Aces on Bridge — Daily Columns

The Aces on Bridge: Wednesday, February 26th, 2014

The only way to amuse some people is to slip and fall on an icy pavement.

E. W. Howe

South North
North-South ♠ K J 9 8 7
 5 4 2
 K Q
♣ A 3 2
West East
♠ Q 10 5 4 3
 7 5 3 2
♣ J 10 9
♠ A 2
 J 9 8 6
 J 9 8 4
♣ Q 8 4
♠ 6
 K Q 10 7 3
 A 10 6
♣ K 7 6 5
South West North East
1 Pass 1♠ Pass
2♣ Pass 4 All pass


Today's deal sees a truly challenging missed opportunity from the 2013 Gold Coast Pairs final.

Against Kelvin Ng’s contract of four hearts (reached after a limited one-heart opening) Barbara Travis led a club. Ng won in hand and led a spade, guessing successfully to put in dummy’s jack when Travis played low. Howard Melbourne won his ace and returned the club queen to dummy’s ace. Ng now unblocked dummy’s diamonds and cashed the spade king to pitch a club from hand, then led a spade to cross back to hand. On this trick Melbourne discarded his club, and declarer ruffed with the heart three, a play he would later regret. Now declarer cashed the diamond ace to discard dummy’s club, and led out a high trump. Travis took her ace and could lead her club to let Melbourne overruff dummy, then exit with a diamond.

Declarer had no choice but to ruff in hand, and was unable to overruff in dummy. Thus he could no longer take the trump finesse. So he lost a third trump trick for down one. To make the contract, declarer had needed to ruff the third spade with his heart seven, leaving himself with the heart three at the critical moment, so he could ruff low in hand and overruff in dummy at trick 11.

An easier line would have been to win the club lead in dummy to cash the diamonds and play a second club at once, planning to pitch dummy’s third club and ruff a club.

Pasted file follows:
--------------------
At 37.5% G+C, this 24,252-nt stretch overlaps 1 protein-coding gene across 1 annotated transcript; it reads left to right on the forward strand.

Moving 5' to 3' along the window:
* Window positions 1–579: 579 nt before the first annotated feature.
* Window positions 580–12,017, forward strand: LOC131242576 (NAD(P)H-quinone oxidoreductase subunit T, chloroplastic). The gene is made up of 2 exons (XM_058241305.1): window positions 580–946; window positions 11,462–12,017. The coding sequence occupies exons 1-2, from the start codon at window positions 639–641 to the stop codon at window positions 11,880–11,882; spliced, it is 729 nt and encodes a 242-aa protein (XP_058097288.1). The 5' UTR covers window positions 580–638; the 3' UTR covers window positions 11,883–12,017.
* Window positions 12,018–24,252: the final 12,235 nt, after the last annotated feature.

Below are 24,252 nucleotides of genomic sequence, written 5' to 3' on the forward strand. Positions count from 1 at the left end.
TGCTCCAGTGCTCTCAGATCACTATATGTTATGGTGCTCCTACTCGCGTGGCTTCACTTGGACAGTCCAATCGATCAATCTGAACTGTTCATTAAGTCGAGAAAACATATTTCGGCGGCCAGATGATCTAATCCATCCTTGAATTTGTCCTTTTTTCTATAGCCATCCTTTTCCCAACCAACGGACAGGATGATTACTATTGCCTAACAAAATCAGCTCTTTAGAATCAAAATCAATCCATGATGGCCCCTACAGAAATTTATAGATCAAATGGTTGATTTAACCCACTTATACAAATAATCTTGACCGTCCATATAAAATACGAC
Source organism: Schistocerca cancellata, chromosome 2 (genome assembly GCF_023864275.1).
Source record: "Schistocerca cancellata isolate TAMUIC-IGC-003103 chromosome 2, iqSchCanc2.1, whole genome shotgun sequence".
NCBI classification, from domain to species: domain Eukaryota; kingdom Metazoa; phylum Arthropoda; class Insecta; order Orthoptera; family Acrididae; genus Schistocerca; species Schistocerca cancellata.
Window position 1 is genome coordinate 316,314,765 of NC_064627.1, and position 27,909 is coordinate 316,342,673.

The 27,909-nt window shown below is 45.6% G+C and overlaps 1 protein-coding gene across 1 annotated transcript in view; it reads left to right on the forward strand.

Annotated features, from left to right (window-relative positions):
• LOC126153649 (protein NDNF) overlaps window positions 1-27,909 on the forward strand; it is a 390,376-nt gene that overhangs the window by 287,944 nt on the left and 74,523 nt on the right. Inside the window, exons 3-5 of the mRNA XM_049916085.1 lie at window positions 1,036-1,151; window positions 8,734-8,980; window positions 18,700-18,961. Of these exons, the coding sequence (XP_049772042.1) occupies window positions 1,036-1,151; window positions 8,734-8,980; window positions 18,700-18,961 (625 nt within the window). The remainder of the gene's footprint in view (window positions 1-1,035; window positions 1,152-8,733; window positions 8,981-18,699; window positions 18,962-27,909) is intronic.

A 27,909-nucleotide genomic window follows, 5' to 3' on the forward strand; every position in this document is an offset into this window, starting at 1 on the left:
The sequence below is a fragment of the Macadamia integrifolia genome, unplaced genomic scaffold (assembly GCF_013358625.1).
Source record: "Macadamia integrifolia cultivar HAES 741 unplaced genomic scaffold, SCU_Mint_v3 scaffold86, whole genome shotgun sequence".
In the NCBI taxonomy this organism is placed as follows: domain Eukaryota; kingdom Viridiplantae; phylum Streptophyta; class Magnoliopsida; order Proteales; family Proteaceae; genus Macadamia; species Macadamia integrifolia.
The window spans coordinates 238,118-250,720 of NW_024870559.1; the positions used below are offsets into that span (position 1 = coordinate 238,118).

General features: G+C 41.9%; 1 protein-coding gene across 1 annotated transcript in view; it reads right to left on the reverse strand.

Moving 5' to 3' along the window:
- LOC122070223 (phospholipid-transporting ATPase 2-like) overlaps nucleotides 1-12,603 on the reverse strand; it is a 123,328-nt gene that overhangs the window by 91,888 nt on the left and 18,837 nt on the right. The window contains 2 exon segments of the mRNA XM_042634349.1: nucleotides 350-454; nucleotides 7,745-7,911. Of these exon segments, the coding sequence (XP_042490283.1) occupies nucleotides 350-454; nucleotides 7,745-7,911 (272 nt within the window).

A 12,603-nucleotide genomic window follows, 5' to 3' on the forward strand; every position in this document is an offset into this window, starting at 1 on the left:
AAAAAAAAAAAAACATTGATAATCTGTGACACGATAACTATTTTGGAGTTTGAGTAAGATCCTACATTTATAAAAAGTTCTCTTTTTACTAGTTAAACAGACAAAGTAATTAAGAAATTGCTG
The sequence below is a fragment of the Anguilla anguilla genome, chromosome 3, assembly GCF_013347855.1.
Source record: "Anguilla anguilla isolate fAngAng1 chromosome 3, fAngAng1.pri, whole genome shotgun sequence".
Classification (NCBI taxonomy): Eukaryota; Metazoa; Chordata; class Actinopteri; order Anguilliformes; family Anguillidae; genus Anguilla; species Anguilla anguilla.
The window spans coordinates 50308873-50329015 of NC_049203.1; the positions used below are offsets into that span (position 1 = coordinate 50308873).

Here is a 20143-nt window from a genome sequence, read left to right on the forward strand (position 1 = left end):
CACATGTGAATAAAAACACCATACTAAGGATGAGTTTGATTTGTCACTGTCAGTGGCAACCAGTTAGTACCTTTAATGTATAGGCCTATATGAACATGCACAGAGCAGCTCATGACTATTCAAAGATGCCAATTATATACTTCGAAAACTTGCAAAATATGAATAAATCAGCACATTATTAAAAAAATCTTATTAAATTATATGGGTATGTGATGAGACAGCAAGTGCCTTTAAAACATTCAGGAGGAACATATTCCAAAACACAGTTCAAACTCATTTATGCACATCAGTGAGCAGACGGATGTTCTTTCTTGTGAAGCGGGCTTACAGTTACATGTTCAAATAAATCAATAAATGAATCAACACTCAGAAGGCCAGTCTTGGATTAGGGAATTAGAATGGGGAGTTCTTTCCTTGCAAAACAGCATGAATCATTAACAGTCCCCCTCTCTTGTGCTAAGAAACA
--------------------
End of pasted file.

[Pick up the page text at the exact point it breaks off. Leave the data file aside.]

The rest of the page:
There should rarely be any temptation to act over a no-trump opening (whatever the range) in direct seat, with a balanced hand. When you have a good lead against no-trump, bid only on hands with some extra shape. In balancing seat you might protect with two spades if the vulnerability encouraged action (since you cannot guarantee the spade lead in time). But it is certainly not mandatory.


♠ K J 9 8 7
 5 4 2
 K Q
♣ A 3 2
South West North East
1 NT

For details of Bobby Wolff’s autobiography, The Lone Wolff, contact If you would like to contact Bobby Wolff, please leave a comment at this blog. Reproduced with permission of United Feature Syndicate, Inc., Copyright 2014. If you are interested in reprinting The Aces on Bridge column, contact


Patrick CheuMarch 12th, 2014 at 10:57 am

Hi Bobby,this hand merely shows the importance of play at trick one,and if we do mistime the play there is still the low pips to consider,in terms of entries for a possible recovery,to finesse for the JH in East hand.Who would have thought the 5H is an entry?Perhaps the tip here should be ‘Watch out for the low trump pips’..regards~Patrick.

bobby wolffMarch 12th, 2014 at 1:58 pm

Hi Patrick,

In our group you have excellent talent, especially about bridge philosophy.

By so having, your comment about “Watch out for the low trump pips” rings loud and clear simply because so often they allow entry to the hand of choice in order to both fulfill close contracts and to also occasionally defeat them, when defending.

That type of contribution is invaluable for both learning various bridge caveats, but also writing about how to remember important bridge concepts.

Perhaps your high-level bridge knowledge has reached the stage where consistency reigns and you are ready, if you haven’t been already, to move up an important notch.

Rising on your peers and then passing them is very common when one takes bridge seriously enough and has the time to concentrate on what is important.

In any event, you contribute mightily to our group and I bet all on this site are aware of it.

Patrick CheuMarch 12th, 2014 at 6:57 pm

Hi Bobby,my very sincere thanks for your kind words and help.Best regards~Patrick.

Herreman RMarch 17th, 2014 at 7:28 pm

Indeed, Patrick,
I like your comments very much.